The company had originally experimented with SCO Xenix (not UNIX mind you,) which was actually the original reason they hired me -- they had no experience with a UNIX-like OS. The SCO Xenix OS had costed them $1200 and SCO wanted another $1200 (IIRC) for the C compiler and I want to say adding TCP/IP would cost you another several hundred bucks. We also looked at another multitasking DOS (DR/M DOS or something,) that was in the same price ballpark. So the OS/2 price tag seemed quite reasonable to us. Plus, working with it gave me enough experience with the OS to pick up a contract position with IBM on their tech support line, after both owners at that company died of lung cancer. Probably not coincidentally, it was the last place I worked that allowed smoking in the office. There's probably still a quarter-full coffee cup with a cigarette butt in that office, somewhere...
A friend of mine tried to make OS/2 work for his BBS, but never could get it running on the computer he was using for it. OS/2 was a bit fiddly about the hardware it ran on, at the time.
A fortunate move to upstate New York put me on a track to pick up some classes on BASIC and Pascal at the high school and Watfiv and assembly language at a local university that had a high school summer program. My senior project in high school was a graphing program that generated several kinds of graphs using Apple Pascal and the turtle graphics package that came with it. The system could barely handle it, but it was pretty spiffy. I wrote my own keyboard input routines that would allow me to set up fields of a specific size that would only allow certain characters to be typed into them.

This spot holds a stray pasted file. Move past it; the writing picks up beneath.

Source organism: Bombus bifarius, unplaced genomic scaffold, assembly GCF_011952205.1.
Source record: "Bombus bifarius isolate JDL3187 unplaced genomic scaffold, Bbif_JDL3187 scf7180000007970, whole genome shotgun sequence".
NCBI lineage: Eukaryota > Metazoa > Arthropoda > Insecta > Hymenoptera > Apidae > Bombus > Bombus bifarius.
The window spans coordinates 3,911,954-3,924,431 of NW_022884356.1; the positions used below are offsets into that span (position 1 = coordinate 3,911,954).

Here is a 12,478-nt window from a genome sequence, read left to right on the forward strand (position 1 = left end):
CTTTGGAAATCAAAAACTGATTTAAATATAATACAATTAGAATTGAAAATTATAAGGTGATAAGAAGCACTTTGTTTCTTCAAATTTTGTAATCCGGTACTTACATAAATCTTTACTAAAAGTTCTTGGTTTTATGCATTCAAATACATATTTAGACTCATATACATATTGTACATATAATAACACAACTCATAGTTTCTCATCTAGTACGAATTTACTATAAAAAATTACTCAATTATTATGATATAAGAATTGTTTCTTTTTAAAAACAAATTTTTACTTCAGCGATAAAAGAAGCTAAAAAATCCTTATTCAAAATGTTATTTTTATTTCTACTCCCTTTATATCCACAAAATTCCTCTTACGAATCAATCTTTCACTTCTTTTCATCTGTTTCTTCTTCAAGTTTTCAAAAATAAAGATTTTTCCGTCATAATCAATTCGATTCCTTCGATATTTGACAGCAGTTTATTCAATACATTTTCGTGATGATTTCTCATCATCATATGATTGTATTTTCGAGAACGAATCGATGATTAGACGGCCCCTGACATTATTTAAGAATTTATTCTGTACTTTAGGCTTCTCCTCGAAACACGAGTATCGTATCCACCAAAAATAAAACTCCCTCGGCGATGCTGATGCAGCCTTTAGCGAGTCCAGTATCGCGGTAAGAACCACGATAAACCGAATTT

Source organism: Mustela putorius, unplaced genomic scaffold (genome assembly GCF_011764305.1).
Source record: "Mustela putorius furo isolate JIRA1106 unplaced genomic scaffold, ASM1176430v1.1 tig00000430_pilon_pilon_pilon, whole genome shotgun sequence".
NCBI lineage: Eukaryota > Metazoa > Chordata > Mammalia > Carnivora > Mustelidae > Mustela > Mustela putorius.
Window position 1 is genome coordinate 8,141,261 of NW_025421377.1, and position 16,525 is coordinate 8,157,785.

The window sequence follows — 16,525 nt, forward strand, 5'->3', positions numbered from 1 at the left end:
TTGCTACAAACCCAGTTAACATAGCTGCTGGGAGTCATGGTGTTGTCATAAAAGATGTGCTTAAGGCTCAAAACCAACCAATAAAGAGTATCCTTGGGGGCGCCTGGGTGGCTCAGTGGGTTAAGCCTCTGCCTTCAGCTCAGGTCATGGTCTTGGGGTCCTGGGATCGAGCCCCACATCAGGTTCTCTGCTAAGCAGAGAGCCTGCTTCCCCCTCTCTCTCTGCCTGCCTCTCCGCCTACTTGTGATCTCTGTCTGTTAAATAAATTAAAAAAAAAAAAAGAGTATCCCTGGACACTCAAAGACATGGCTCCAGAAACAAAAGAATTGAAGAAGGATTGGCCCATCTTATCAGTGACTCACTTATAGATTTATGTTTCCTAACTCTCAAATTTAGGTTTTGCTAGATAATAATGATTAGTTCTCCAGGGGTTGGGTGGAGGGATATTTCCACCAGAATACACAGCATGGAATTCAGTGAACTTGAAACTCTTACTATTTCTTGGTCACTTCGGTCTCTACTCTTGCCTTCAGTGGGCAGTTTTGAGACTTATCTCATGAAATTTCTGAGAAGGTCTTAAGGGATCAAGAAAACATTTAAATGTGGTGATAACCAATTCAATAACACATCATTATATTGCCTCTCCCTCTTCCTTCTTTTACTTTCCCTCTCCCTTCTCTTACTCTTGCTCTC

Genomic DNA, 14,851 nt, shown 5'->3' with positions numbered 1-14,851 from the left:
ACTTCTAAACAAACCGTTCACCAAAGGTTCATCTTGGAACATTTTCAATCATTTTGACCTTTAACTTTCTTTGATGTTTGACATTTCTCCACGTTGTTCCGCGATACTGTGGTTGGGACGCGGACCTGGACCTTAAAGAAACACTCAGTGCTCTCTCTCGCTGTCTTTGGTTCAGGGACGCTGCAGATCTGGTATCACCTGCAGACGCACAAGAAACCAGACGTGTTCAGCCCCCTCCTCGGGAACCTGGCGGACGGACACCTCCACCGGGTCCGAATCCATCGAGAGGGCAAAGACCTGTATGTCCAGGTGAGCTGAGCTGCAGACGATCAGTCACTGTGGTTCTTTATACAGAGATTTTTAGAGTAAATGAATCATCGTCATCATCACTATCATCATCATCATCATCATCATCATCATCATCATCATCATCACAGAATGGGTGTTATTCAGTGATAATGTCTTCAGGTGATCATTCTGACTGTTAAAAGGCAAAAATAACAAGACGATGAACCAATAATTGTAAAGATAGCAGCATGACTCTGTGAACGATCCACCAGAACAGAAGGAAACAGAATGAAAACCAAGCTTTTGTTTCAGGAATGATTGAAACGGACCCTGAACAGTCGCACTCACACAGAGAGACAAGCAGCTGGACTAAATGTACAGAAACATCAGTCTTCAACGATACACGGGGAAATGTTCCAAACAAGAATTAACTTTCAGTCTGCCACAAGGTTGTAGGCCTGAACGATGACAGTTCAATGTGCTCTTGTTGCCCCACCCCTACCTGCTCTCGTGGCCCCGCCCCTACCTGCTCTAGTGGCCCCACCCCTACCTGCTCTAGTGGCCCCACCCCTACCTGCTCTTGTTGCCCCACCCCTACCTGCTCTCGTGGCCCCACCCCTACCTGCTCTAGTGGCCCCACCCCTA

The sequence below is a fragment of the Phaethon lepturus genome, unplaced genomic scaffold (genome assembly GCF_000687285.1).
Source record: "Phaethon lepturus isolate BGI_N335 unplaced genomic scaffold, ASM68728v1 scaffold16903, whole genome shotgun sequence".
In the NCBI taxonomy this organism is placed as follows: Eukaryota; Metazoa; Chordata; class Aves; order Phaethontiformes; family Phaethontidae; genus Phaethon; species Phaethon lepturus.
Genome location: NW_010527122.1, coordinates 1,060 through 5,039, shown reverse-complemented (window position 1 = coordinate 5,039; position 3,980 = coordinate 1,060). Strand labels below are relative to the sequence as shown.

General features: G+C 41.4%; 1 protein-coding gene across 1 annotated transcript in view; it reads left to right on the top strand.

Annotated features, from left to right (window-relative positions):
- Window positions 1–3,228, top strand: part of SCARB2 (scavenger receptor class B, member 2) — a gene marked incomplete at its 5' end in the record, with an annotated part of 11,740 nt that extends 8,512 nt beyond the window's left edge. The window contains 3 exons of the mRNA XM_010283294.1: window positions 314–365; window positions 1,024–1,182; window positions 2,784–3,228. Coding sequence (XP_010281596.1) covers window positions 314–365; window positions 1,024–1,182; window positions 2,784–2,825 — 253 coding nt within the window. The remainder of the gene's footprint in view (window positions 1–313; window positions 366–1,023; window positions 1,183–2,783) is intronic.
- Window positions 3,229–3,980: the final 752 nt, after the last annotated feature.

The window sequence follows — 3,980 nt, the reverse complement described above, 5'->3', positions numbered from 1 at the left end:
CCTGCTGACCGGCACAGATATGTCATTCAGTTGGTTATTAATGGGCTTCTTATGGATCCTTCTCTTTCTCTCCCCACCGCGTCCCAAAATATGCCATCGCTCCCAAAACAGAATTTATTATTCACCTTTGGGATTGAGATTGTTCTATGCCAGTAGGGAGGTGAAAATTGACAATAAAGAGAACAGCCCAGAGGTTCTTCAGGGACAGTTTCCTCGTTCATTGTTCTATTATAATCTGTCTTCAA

College was more Basic, which I was entirely fucking sick of by then, and some scripting languages. I got my intro to REXX there, which was much nicer than Basic. I switched schools into a more CS-oriented program and picked up C, Ada and COBOL. By then I was starting to hear about this newfangled C++, which really sucked back in the early '90's, let me tell you. They didn't even have a STL yet. They started talking about adding templates to the language a few years later.
I don't see much new coming along the road.
There is one way to find out if a man is honest -- ask him. If he says "Yes" you know he is crooked. -- Groucho Marx